Apple is the world’s premiere smartphone brand, but that isn’t a secure spot. To cement it, the Apple Watch—especially the gold one—aims to turn Apple into a luxury fashion and lifestyle brand. Apple’s director of retail, Angela Ahrendts, has been down this road before, and I wouldn’t discount her savvy in making that happen.
The Apple Watch is made of parts found on other smartwatches, and performs some perhaps unnecessary tasks. I don’t actually want to make phone calls on my wrist, and while Apple’s third-party SDK is the most appealing wearable SDK yet, it’s all potential. The components aren’t there yet for an effortless wearable experience.
Nobody can really solve the technology problems of smartwatches right now, so Apple is attacking the marketing issue from from a cultural perspective. The $10,000 gold Apple Watch isn’t a gold-plated gadget; it is a gold status object that just happens to be a gadget, and an attempt to maintain Apple’s status as a luxury brand.
Ahrendts, now Apple’s director of retail, turned Burberry into a fashion status brand. She understands that to be truly aspirational, you need products that not everyone can buy.
“In luxury, ubiquity will kill you—it means you’re not really luxury anymore. And we were becoming ubiquitous,” she once told the Harvard Business Review about Burberry. The world’s No. 1 smartphone balances gently on the fence between luxury and ubiquity, between being a status object and a universally needed tool. The gold Apple Watch helps re-weight those scales.
The idea of a midmarket/luxury technology brand isn’t that bizarre. That was Bang & Olufsen’s wheelhouse for years. Nokia’s Vertu brand spent a happy decade starting in 1998 selling bling-laden feature phones in Russia (and there are more arcane luxury phone brands, too, like Mobiado). We did a slideshow of super-luxury phones back in 2007.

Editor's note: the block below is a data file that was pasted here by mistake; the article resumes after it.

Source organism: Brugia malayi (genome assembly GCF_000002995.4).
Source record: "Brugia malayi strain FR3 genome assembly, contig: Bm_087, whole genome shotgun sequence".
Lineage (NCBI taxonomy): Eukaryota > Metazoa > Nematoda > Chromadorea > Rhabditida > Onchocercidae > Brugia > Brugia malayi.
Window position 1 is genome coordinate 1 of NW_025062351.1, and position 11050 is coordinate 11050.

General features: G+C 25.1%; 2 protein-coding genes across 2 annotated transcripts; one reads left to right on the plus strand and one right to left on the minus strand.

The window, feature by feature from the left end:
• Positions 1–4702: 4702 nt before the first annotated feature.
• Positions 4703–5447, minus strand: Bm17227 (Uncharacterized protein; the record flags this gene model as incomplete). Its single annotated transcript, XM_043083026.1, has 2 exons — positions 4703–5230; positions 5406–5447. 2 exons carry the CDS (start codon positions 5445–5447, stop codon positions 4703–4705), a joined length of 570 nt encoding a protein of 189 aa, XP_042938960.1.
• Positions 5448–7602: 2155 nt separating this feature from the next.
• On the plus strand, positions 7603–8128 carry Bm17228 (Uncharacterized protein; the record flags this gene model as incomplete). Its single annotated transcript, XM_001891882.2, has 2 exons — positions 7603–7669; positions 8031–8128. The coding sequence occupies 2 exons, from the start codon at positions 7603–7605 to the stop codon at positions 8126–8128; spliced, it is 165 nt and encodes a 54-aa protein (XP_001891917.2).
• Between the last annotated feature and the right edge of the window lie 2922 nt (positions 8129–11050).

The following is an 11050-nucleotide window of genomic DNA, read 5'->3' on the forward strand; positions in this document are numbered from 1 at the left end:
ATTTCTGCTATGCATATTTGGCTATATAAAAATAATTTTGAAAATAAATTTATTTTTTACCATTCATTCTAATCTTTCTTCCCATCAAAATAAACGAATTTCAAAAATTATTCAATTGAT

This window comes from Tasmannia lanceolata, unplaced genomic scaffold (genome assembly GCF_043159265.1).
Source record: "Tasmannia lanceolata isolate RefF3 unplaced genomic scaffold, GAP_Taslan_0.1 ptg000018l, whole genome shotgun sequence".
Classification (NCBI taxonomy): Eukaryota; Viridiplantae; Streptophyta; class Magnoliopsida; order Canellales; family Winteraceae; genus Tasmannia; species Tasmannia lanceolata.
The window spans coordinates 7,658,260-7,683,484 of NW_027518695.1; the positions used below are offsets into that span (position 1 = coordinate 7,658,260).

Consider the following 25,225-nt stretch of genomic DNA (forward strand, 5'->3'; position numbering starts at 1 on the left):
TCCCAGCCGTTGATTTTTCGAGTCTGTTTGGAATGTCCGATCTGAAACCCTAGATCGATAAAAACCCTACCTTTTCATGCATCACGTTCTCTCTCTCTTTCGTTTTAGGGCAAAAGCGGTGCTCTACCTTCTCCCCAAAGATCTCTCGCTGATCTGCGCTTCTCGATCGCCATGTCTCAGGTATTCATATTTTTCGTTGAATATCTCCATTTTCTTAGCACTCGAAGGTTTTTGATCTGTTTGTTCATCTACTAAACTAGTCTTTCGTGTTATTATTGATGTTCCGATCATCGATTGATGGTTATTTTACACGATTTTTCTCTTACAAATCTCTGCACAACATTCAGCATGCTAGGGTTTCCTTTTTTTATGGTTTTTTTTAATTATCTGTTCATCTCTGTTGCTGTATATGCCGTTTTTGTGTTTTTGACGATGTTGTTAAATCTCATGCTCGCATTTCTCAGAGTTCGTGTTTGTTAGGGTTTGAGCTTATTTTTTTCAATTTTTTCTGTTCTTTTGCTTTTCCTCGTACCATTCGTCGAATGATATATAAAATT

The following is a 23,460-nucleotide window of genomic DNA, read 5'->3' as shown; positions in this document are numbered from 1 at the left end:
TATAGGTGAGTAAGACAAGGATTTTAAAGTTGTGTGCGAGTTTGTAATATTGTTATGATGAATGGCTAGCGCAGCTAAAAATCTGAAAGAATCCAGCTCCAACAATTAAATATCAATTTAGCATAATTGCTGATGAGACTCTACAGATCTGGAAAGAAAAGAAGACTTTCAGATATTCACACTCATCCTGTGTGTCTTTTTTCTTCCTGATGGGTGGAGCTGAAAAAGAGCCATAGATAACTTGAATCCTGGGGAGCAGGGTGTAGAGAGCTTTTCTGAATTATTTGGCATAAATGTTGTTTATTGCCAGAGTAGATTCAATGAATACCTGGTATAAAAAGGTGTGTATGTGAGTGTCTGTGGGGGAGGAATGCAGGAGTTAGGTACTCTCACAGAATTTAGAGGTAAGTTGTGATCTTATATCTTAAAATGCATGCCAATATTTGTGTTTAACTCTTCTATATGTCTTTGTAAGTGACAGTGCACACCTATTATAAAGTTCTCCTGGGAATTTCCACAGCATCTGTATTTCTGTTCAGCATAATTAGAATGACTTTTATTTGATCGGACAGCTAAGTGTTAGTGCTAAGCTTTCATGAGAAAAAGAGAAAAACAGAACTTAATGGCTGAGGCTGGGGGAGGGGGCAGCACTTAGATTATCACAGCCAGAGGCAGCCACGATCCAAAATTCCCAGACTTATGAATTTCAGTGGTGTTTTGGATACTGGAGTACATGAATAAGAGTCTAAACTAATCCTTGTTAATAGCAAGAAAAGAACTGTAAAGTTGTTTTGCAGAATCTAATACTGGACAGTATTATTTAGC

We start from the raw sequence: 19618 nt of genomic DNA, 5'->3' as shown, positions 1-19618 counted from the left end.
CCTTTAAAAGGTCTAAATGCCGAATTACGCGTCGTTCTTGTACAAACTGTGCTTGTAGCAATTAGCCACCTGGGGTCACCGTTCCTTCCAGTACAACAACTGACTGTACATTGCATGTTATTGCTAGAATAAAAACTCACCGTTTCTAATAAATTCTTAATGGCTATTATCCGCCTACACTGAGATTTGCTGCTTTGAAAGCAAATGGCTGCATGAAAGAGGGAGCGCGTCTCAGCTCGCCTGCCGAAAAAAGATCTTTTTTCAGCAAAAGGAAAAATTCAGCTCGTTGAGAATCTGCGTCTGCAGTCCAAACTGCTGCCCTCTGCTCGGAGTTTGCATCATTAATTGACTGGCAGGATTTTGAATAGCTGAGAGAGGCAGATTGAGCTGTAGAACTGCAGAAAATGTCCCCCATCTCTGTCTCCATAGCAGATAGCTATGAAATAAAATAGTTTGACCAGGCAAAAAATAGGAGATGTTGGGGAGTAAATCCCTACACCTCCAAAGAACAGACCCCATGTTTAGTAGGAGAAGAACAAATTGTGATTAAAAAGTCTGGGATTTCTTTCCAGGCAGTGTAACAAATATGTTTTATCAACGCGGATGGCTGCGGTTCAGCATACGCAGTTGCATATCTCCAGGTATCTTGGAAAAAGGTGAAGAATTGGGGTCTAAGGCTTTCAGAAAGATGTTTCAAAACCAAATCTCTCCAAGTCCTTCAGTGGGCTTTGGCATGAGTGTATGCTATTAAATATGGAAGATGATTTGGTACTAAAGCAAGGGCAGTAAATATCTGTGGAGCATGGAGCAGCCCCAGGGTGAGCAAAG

The idea of higher-end luxury models creating a brand halo effect for more affordable models is perfectly well known in the auto industry; as Farooq Butt said to me on Twitter, the performance of BMW’s M-series tends to sell a lot of cheaper 3-series cars. Apple’s been called the BMW of the tech industry more than once.
It’s Not About Taste
You may raise the question of taste, but taste works differently in different places. There are key differences between old money and new money, democratic money and oligarchical money.
All of these forms of money have no problem spending $10,000, or even $20,000, on a watch. Luxury watches are a time-tested status signifier.
On Twitter, Kevin Taylor posed the question of whether a Breguet or an Apple Watch will maintain value, but he’s thinking from an old-money perspective, which wants to be a little quiet and to think long-term. The Apple Watch is new money: it says not only that you can spend $10,000 now, but that you want everyone to see that you can afford $10,000, and that you’ll spend $10,000 again again a few years from now without much concern. And remember, these are the people who spend $10,000 for first-class airfare.
How many of these oligarchs are there? Well, if you see a $349 gadget as a reasonable purchase for someone making around $75,000 a year, the $10,000 watch is the same proportion of income for someone who makes a little over $2 million per year. There are about 100,000 people who make more than that in the U.S. alone. And yes, some of them, probably Kardashians, will buy the gold Apple Watch and wear it everywhere.
You can then go down a rabbit hole and try to figure out how many people make more than $2 million in China, but it’s irrelevant, because the Apple Watch there is designed to be about status, not income. It will be given as gifts from officials to their mistresses, and from businessmen to officials. It is designed to be a form of status currency.
It’s interesting that the watch’s other most striking feature is also social: the touch communication. Insanely intimate (especially with the heartbeat) it’s designed to make Apple watches be sold in groups of two, at least.
For the watch to require an iPhone can also be seen as a plus, rather than a minus. The goal is to sell as many Apple products as possible. Especially in China, where Apple is losing some prestige as a phone brand to local rivals like Xiaomi and Huawei, the aspirational watch could now put the aspirational phone back in the hands of taste leaders like China’s First Lady, Peng Liyuan, who was recently seen holding a ZTE Nubia.
I’d never buy an Apple Watch, but it isn’t for me. It’s not my style. But make no mistake: style is what it’s all about.